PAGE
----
Her jewelry is beautiful, original and very noticeable. No wonder Pamela Harari
has just won a prize, the Emerging Designer award given by Centurion Jewelry
Company in the US.
She had to travel to Tucson, Arizona, to receive the
award but didn’t mind at all. It was just one more step on the road that she
embarked on 10 years ago – to give up all her other work and concentrate on what
she loved most, creating gorgeous jewelry for discerning women, including
several celebrities, who love her unusual creations and are prepared to trek
over to Moshav Kadima to buy it, although she also sells in selected hotel
LIFE BEFORE ALIYA
Pamela was born in Leeds, England, and
made aliya alone at 20. She’d already taken a route fairly rare for young
British Jewish girls from good families, having left school at 16 and been to
France where she worked as an au pair. She spent a year with a Jewish family,
which she describes as “an interesting experience.”
“I came back to Leeds
after that year and did my O and A levels [matriculation] in French, which I had
learned to speak well,” she recalls. She also took a jewelry course, having
always been very artistic and loving to paint and sculpt, and feeling that in
making jewelry she could use all these talents and end up with something
She came to the absorption center in Kfar Saba as she
had a married sister living in the town. It was a reasonably soft landing thanks
to her family nearby. She remembers life in those days as being simpler than it
“It was like going to the other end of the world in 1982,” she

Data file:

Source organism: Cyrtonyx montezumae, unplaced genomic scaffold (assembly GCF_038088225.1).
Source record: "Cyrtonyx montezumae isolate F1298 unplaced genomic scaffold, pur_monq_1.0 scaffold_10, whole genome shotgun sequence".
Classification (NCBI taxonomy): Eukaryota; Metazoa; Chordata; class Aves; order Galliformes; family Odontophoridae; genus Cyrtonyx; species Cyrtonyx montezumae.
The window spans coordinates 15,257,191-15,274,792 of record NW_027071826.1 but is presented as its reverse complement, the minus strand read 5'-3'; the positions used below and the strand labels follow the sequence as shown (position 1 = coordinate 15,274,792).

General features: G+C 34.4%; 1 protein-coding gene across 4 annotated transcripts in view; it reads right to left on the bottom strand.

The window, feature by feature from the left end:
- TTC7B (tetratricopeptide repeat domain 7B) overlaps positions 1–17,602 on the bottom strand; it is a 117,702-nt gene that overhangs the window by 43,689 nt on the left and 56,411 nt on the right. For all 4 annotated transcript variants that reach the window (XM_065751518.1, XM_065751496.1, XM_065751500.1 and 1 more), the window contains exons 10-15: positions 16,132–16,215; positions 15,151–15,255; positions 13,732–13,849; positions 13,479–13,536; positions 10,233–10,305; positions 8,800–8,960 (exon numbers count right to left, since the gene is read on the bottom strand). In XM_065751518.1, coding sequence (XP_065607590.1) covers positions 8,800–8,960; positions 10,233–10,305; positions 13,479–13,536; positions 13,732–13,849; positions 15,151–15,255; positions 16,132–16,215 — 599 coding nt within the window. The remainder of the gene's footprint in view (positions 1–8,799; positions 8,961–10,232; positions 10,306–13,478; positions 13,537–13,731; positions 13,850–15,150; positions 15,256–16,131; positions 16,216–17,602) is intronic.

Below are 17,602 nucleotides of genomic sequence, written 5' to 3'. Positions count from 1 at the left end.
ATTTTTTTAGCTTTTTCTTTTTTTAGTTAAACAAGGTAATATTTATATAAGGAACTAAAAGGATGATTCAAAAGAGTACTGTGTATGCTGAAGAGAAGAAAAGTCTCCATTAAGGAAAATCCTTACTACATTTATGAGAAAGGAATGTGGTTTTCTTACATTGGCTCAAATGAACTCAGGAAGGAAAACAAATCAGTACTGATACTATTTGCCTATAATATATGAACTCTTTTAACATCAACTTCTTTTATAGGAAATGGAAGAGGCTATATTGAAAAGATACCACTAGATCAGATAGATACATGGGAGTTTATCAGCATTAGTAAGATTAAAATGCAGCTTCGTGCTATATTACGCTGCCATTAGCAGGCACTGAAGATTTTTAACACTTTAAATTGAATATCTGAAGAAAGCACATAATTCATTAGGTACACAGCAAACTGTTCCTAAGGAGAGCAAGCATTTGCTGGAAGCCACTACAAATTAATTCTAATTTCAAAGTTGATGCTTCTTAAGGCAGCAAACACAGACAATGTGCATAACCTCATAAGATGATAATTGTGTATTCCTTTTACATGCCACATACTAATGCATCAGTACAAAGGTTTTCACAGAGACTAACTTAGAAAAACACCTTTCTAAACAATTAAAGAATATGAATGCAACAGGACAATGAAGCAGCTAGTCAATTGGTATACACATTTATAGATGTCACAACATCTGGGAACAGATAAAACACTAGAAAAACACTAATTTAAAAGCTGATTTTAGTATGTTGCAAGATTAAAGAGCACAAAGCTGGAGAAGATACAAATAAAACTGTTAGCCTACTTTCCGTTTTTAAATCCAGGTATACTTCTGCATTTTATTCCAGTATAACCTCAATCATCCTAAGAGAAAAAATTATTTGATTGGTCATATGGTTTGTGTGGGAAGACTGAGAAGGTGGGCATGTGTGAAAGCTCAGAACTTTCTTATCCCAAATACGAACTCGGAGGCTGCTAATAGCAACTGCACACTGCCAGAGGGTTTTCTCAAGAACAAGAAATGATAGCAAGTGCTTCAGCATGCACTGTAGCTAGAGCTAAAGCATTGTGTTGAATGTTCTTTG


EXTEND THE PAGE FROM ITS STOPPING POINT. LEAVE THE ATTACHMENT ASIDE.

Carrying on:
says. “There wasn’t much here in terms of clothes or furniture
After the first ulpan, she did a second in Givat Oz and
eventually met her husband, Dror, and began working for a tour operator, while
studying jewelry in the evenings at Omanut in Jaffa.
“I had to take care
of the tourists, mainly from Britain, and make sure they were happy with the
arrangements,” she says.
LIFE IN ISRAEL
After leaving the tourist job,
she even worked for a couple of years in the advertising department at The
But all she really wanted to do was make jewelry, which
she could only do in her spare time.
For the next seven years after
leaving the Post
she worked in a graphic design studio in Ra’anana, as the
“The jewelry was on a back burner all this time,” she
recalls.GOING INTO BUSINESS
At 40 she decided it was now or never and
she would take the plunge and open her business full-time, giving up all her
other activities. Her husband, a sales engineer in a water purification company,
supported her decision to leave the workforce and the steady income she was
bringing in for the unknown benefits of selling highend jewelry.
wasn’t easy – this is a small country and since I started so many schools have
opened up and every year a host of new graduates emerge – but I do believe there
is room for everybody,” she says.WORK
Twice a week she makes a trip to
the Bourse to buy the gold and stones she needs for her creations.
never know what I'm going to design,” she says. “I buy stones and special
Tahitian pearls, which are very large, and I spread everything out before me.
Only then do I get ideas on what they are going to be.”
She describes her
style as “ancient with a twist of rough and modern” and her pieces are not
finished like conventional jewelry.
“My work is not highly polished and
it’s very asymmetrical,” she says. Nevertheless she has a loyal following and is
becoming quite well-known in the field.
The hardest part is to work out
how to make it work financially when she is an artist at heart and admits to not
having a business head.
“The prices of the raw materials I use fluctuate
all the time,” she says. “When I have to start working out what’s happening in
the stock market, it takes some of the pleasure out of the whole
However, she even made a trip to Dubai a few years ago to
find out what was going on in the market there.
“There was a recession
here so I asked myself, ‘Where can I go that the recession hasn’t hit yet?’” she
She is learning from experience and slowly becoming known, with an
article in Globes
about her which was very welcome.
“It’s a learning
curve,” she says, “and I found out I know so little it’s humbling.”
her three children, 21, 16 and 14, still at home, she finds her days fully
occupied, and making jewelry, which she loves, is still only a part, albeit an
important one, of her life.